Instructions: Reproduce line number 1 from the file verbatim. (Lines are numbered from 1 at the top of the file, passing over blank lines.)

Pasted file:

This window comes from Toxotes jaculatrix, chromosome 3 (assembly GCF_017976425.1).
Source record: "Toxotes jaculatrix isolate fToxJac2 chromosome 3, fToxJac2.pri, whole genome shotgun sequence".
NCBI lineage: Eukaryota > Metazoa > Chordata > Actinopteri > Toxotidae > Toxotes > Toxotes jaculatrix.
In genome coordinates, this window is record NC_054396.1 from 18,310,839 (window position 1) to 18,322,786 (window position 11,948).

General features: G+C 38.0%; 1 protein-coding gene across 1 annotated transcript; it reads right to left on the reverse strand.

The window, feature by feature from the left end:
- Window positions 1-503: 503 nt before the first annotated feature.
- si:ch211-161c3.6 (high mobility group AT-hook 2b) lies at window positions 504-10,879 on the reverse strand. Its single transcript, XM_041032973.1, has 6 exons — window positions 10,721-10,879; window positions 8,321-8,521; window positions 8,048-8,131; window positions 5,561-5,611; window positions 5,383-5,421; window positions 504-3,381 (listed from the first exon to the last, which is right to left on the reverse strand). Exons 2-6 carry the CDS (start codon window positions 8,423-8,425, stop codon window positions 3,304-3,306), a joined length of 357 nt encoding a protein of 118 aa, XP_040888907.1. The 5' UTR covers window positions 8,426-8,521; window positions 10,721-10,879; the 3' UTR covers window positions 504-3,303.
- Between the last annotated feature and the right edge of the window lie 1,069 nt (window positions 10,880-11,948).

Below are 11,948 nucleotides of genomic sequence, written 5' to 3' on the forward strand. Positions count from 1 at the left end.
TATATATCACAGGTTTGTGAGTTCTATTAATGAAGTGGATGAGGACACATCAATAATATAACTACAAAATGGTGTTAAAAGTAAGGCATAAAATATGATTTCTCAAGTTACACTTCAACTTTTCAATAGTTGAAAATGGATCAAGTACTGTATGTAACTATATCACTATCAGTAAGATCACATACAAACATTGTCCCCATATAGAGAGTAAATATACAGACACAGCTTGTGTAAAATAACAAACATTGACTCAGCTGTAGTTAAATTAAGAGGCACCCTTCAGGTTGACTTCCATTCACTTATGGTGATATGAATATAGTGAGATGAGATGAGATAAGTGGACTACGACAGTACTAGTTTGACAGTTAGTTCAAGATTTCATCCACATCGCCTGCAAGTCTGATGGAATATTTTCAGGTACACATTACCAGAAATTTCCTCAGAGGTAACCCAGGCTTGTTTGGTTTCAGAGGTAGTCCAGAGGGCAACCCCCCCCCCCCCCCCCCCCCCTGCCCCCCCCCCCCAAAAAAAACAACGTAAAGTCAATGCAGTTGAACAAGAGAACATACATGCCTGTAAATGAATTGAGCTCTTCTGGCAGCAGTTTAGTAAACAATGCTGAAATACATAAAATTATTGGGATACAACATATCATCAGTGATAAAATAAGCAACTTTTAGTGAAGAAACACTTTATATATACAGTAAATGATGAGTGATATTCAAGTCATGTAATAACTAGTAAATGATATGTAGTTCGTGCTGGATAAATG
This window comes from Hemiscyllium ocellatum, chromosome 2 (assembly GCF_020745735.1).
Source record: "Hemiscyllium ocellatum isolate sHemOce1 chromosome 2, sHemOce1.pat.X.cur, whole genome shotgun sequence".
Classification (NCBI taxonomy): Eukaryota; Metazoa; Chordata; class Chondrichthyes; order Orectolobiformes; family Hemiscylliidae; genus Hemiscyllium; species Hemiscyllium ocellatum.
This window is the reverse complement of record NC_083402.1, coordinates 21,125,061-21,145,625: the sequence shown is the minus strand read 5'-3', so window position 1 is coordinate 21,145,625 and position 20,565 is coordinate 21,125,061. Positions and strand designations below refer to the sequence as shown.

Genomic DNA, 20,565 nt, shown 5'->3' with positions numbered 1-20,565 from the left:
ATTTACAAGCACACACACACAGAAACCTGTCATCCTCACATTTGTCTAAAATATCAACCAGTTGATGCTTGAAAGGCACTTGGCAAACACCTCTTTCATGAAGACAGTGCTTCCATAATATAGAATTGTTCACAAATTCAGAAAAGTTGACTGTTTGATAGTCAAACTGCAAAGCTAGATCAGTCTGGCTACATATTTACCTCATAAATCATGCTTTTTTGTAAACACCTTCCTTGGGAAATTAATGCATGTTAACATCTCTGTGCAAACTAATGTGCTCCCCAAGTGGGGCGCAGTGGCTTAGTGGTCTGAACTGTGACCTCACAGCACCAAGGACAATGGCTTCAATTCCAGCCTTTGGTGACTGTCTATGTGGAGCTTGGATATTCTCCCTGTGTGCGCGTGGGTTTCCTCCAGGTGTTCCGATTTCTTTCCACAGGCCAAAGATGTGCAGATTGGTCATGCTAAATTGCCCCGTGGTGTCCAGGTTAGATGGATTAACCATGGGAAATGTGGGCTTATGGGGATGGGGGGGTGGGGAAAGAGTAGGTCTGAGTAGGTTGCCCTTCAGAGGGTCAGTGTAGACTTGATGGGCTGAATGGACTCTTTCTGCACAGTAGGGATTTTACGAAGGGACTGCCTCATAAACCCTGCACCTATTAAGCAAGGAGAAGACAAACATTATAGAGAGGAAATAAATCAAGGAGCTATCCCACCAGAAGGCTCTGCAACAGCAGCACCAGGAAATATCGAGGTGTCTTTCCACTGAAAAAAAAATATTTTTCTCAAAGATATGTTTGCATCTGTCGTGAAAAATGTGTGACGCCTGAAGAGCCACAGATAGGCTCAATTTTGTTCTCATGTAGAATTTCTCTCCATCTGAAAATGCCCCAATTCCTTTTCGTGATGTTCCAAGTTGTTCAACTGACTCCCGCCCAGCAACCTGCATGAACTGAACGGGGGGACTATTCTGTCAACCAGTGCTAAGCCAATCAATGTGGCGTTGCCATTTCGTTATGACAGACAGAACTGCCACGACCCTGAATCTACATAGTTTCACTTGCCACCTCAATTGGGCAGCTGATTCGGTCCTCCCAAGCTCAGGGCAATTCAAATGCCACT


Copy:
This window comes from Toxotes jaculatrix, chromosome 3 (assembly GCF_017976425.1).